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This Author: Thomson Smillie
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The Flying Dutchman: An Introduction to Wagner by Thomson Smillie

The Flying Dutchman: An Introduction to Wagner

by Thomson Smillie

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Wagner is the Everest of opera. Viewed from the foothills, his towering masterpieces, with their lofty themes and sometimes extraordinary length, can seem to test the endurance of all but the fanatic. But this image is only apt in part. His melodic gifts, the power and majesty of his orchestral writing, and his ability to relate excellent narratives, make him almost a figure of popular culture. The thrilling opening to the film Apocalypse Now would be nothing without its accompanying 'Ride of the Valkyries'; Bugs Bunny reached apotheosis through Tannhäuser; and at one time no bride could be trusted to walk down the aisle unless accompanied by the 'Wedding March' from Lohengrin. Fortunately, there is one thoroughly approachable and fascinating way to explore the work of the greatest Romantic of them all, and that is through The Flying Dutchman.

Wagner's first three operas were not particularly successful, but with The Flying Dutchman his career took off. Like many other great artists, he wasted none of life's experiences suitable for integration into his work. Fleeing from creditors and the law, he crossed the North Sea from Germany towards England and was blown off course by a furious gale, ending up, temporarily, in a Norwegian fjord. The fury of the gale was recreated in the dramatic opening to The Flying Dutchman's Overture, and the sailors' cries he had heard resounding off the walls of the fjords were re-echoed in the opera's opening scene.

Of course, it helps to have a strikingly good story. The legend of the Dutch captain who, frustrated by his numerous attempts to round Cape Horn, makes a pact with the Devil and is condemned to sail the Seven Seas forever, is such a story. The 'gimmick', if you like, is that every seven years he is allowed to come ashore and try to find a woman who will be faithful to him - even unto death. If successful, he will find eternal peace.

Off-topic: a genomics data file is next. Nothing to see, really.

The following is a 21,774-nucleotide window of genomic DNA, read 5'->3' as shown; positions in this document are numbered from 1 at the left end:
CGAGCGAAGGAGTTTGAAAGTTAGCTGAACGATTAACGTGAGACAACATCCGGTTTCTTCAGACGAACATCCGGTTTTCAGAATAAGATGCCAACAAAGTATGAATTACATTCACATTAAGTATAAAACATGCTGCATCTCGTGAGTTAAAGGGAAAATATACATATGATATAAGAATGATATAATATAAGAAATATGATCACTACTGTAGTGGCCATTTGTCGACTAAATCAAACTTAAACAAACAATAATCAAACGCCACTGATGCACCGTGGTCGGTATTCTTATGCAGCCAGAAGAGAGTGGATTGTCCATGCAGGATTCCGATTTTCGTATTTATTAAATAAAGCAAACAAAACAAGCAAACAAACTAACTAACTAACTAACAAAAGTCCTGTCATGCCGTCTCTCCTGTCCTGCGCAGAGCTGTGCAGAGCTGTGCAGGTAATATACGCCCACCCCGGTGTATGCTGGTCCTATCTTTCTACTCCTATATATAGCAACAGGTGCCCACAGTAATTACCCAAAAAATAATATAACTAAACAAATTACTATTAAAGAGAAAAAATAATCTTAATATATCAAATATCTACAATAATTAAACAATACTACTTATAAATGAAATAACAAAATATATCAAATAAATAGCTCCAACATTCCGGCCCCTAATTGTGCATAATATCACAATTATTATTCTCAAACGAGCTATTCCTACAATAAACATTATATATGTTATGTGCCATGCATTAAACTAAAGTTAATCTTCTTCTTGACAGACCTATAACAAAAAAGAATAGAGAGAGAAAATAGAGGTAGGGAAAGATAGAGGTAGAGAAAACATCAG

The musical score contains many pre-echoes of Wagner's later style, most especially in the use of leitmotifs - leading themes, or signature tunes which identify people, events, or emotions, and which recur throughout the opera in different guises. So in the first seconds of the Overture we hear different themes associated with the raging sea, the Dutchman, and Senta - the woman whose redeeming love will bring salvation.

If The Flying Dutchman looks back stylistically and relies to some extent on the mannerisms of German Romanticism, it is no bad thing. The period of Lortzing, Schubert, and Weber was one of superb melodic invention, and Wagner is their equal. But this eminent work also looks forward to the deeper, more profound operas of Wagner's mature years: Tristan and Isolde, The Mastersingers of Nuremberg, and, above all, The Ring of the Nibelung. By introducing us to the master's style, some of his techniques (the famous leitmotifs among them), and some of the recurring themes of his dramaturgy ­the lonely idea1ist against society, the redeeming power of a woman's love, the peace that only death can bring - he prepares us for the ascent in his remarkable career, which is one of the most satisfying journeys in all music.


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  • Published: November 2002
  • LearnOutLoud.com Product ID: T021270